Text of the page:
Skip to main content

Vancouver Canucks left wing Daniel Sedin (22) and Chicago Blackhawks goalie Corey Crawford keep their eyes on the puck during the third period in Game 6 of an NHL hockey Stanley Cup playoffs first-round series Sunday, April 24, 2011, in Chicago.

Nam Y. Huh

Alain Vigneault is correct when he says that the Vancouver Canucks played their best game of the series in Game 6.

The disheartening part is that the coach and the Canucks still lost, and are now on the verge of the biggest collapse in NHL history. The Presidents' Trophy winners have to play Game 7 Tuesday, when their season will be on the line. Their hearts have little time to heal, and their heads have little time to clear.

All the talk that the Canucks are a more hardened group, and better equipped to deal with adversity, will receive its sternest test yet.

Story continues below advertisement

Some other impressions on Game 6...


Kevin Bieksa

Fantastic goal early in the third to stake his team to a 3-2 lead, and he has a real gripe about that non-call on Bryan Bickell in overtime. Bickell not only hit Bieksa square in the head, it looked like the Hawks winger seized up and targeted the defenceman's noggin. Of course, it was behind the net -- aka the concussion zone -- where dangerous hits are apparently legal as per the NHL's make-it-up-as-we-go-along mantra.


We're still searching for Ryan Kesler, who is on the cusp of squandering a sensational regular season with a no-show playoffs, but Alex Burrows finally broke out with a goal and two assists, and as a group, the Canucks were dangerous. They put 35 shots on goal, had 31 blocked, and missed the net 19 times. That's 85 shots directed at net, and more often than not, that's good enough to win.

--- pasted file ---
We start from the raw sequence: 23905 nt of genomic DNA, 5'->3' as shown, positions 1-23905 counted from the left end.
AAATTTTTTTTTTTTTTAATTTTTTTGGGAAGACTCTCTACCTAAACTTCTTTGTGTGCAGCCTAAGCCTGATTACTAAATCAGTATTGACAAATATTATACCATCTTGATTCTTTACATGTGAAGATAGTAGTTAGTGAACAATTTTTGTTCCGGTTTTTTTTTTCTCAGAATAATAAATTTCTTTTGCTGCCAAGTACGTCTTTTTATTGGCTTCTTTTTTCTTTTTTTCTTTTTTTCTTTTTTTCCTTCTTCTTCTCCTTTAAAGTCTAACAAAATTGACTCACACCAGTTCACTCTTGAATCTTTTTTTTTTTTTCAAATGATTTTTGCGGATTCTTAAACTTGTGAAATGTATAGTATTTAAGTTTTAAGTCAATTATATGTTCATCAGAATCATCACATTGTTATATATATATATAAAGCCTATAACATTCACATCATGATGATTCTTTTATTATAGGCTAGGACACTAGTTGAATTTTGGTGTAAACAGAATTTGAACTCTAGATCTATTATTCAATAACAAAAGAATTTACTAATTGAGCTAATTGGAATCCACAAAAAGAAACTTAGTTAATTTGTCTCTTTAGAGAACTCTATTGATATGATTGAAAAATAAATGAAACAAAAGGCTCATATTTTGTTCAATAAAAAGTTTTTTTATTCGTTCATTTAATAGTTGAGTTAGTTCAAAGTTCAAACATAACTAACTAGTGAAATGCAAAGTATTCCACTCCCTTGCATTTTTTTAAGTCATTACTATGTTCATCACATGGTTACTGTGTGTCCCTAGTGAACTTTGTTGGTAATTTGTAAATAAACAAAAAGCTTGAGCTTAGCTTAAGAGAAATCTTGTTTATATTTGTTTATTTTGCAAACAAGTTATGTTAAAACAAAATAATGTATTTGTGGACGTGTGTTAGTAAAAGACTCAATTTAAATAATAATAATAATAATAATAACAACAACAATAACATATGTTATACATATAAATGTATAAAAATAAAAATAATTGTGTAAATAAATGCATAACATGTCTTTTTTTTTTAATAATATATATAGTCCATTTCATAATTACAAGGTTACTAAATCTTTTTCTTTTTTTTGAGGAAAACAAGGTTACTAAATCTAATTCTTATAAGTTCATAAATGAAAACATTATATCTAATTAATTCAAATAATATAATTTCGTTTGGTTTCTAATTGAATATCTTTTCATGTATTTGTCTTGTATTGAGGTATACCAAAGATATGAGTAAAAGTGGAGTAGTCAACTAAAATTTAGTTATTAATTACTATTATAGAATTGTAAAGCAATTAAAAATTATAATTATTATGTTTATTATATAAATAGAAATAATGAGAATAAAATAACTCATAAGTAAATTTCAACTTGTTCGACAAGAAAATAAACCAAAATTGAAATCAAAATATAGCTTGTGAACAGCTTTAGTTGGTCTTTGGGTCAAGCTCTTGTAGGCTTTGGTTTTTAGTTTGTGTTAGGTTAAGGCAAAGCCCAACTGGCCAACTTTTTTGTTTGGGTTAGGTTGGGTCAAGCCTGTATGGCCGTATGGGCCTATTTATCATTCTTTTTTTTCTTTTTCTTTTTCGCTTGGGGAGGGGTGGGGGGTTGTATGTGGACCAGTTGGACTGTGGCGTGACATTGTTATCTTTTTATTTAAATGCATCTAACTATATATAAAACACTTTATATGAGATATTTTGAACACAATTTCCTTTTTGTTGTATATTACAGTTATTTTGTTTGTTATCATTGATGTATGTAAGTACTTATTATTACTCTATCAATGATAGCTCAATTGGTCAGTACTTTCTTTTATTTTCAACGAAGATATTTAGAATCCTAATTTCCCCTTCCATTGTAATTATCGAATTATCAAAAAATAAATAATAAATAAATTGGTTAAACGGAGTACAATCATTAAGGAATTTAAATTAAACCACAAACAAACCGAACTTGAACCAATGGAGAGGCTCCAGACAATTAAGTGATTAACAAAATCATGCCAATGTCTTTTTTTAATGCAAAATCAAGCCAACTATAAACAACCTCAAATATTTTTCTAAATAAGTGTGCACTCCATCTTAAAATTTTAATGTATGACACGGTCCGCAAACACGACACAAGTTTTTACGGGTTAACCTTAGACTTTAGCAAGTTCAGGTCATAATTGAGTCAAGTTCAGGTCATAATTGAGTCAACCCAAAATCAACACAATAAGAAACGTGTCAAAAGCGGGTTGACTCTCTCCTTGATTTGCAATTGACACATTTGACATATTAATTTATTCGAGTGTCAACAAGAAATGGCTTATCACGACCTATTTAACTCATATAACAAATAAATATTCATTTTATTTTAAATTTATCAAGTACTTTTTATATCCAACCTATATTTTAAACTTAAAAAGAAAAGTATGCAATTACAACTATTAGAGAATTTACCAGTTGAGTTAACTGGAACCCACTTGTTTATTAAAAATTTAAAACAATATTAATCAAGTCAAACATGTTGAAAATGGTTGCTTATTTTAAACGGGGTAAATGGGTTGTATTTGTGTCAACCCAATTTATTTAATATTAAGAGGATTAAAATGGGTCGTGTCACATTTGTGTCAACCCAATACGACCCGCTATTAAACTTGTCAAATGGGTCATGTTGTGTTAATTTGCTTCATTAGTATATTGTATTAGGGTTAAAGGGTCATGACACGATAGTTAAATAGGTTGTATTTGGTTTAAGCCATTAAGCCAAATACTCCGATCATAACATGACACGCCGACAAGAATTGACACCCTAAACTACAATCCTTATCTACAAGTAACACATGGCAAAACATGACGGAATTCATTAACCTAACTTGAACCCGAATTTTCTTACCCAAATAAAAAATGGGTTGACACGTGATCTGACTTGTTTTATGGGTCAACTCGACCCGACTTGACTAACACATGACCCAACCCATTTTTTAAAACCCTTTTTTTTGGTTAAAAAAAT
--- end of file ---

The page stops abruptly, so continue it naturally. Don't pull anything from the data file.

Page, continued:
Story continues below advertisement

Corey Crawford

The rookie goaltender was brutal in the early going. He allowed two goals on Vancouver's first four shots, and looked like he would finally play a poor game. But as the contest churned on, the Montreal native improved. And in overtime, his clean catches of the puck prevented the Canucks from scoring on a rebound. Matter of fact, he could teach a certain Vancouver goaltender a thing or two about catching technique.

Blocked shots

Sometimes it's a misleading stat, while other times it is the tell-tale measure of a team's desperation and desire. Put Chicago's total -- 31-- in the latter category.

Report an error
About the Author
B.C. sports correspondent

Based in Vancouver, Matthew spearheads the Globe's sports coverage in B.C., and spends most of his time with the NHL Canucks and CFL Lions. He has worked for four dailies and TSN since graduating from Carleton University's School of Journalism a decade ago, and has covered the Olympic Games, Super Bowls, Grey Cups, the Stanley Cup playoffs and the NBA Finals. More

Comments are closed

We have closed comments on this story for legal reasons. For more information on our commenting policies and how our community-based moderation works, please read our Community Guidelines and our Terms and Conditions.